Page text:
Results from new studies on cardiovascular prevention are were presented at the 2017 American College of Cardiology Congress in Washington DC – findings from very large studies to test the effects of powerful new drugs to lower cholesterol.
Patients with high blood levels of LDL cholesterol are at higher risk of heart attack, stroke and other serious vascular disorders.
Healthy lifestyle lowers LDL cholesterol. The benefit for cholesterol lowering and the associated reduction in serious cardiovascular diseases is greater the more approaches to a healthy are followed, including Mediterranean-type diet, avoiding tobacco products, regular exercise and moderation in alcohol.
Statins are the most effective current treatment available for patients for lowering LDL cholesterol. However not all patients respond to statins and some patients are unable tolerate statins because of troubling or serious adverse effects.
PCSK9 inhibitors (PSK9i) are a new class of powerful drugs that can cause a major fall in high LDL cholesterol levels: by up to 60% when combined with a statin.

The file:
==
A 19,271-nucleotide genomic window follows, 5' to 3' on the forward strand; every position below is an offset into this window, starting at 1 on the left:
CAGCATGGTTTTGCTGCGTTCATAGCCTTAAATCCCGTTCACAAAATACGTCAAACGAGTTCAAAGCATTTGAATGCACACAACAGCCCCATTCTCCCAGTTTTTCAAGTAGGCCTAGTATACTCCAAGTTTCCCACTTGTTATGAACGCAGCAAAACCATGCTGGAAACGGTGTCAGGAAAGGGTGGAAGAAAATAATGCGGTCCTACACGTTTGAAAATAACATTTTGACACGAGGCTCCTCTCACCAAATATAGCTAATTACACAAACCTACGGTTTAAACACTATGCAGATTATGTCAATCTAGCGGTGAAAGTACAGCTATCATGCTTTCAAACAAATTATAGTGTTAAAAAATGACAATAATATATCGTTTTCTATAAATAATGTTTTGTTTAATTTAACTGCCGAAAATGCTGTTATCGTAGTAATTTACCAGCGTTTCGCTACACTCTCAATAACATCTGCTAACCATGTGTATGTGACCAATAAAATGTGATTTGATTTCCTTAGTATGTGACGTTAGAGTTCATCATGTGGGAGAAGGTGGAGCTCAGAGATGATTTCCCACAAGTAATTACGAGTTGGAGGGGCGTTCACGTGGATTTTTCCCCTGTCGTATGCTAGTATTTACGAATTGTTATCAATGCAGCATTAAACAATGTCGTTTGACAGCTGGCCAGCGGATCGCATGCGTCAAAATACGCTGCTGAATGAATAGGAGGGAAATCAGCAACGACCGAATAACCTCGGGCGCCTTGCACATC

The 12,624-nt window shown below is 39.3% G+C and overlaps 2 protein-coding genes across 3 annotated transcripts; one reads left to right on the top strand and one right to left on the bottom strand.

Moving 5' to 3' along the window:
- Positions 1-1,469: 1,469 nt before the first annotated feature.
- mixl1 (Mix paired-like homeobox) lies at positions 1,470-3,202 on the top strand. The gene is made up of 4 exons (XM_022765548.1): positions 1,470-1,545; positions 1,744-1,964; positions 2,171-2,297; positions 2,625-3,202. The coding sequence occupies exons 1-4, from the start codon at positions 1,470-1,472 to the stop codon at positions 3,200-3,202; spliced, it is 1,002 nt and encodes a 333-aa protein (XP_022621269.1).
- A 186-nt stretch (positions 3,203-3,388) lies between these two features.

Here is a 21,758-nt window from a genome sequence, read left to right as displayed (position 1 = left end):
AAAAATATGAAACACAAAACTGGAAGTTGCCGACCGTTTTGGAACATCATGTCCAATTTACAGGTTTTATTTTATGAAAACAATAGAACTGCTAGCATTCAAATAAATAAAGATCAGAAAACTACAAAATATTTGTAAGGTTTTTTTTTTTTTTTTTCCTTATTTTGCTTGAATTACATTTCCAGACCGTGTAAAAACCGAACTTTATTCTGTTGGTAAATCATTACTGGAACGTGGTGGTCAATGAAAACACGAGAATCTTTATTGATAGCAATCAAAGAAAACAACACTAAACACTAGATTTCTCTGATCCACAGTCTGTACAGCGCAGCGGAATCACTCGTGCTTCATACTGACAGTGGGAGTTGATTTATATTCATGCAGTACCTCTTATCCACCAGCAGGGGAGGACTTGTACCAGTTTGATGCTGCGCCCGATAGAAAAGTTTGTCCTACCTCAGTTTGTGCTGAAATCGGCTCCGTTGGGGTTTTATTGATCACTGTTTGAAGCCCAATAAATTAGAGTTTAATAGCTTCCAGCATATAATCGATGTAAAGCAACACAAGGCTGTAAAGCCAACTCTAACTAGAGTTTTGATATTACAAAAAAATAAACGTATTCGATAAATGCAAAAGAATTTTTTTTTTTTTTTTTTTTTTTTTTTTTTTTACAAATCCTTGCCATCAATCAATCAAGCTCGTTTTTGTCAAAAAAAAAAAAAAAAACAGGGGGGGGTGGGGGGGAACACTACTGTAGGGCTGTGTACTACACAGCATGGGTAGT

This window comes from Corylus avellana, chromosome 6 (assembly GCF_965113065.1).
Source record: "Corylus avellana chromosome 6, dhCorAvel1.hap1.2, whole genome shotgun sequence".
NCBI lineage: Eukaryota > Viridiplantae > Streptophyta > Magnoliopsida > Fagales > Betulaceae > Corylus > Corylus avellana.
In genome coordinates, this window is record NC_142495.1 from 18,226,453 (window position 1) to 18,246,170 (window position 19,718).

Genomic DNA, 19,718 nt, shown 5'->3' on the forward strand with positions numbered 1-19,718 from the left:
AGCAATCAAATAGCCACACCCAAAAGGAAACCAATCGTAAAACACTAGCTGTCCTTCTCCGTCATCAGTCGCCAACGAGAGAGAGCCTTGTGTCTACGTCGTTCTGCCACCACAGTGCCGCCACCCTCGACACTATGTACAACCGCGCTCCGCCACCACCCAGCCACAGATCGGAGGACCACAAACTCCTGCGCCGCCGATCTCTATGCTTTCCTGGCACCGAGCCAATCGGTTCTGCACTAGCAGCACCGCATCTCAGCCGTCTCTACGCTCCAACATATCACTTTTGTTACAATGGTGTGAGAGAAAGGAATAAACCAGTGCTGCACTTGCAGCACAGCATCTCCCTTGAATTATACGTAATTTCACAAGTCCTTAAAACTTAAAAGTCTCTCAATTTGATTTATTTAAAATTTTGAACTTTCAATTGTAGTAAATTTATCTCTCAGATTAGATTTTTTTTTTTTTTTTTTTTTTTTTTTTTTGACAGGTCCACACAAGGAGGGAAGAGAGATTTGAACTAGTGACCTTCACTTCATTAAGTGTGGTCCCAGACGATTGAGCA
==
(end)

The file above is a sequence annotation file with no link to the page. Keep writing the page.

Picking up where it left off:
The key questions to be addressed in these studies are whether this “surrogate” end-point of reduced LDL cholesterol translates into clinical benefits for patients – and if so whether the benefits outway risks both to health and in terms of cost-effectiveness, compared to existing treatments.
These biological drugs are given to patients as a treatment by injection because they are designed as monoclonal antibodies (MAbs), proteins which would be inactivated in the gut is swallowed. MAbs use the principle of the body’s own immune recognition proteins, which are able to recognise and limit damage from foreign proteins such as are found in viruses or cancers.
There are usually receptors on liver cells that transport LDL into the liver for it to be broken down, thus keeping the circulating level of LDL cholesterol on check. PCSK9 (proprotein convertase subtilisin kexin 9) is a protein in the liver that inactivates these LDL-scavenging liver cell receptors.
The fewer of these receptors that are present in the liver, the more LDL (“bad”) cholesterol persists in the blood to contribute to the development of disease of the arteries.
Thus PCSK9 inhibitors, by inactivating the PCSK9 protein, allow more receptors to be available to capture LDL for removal from the blood.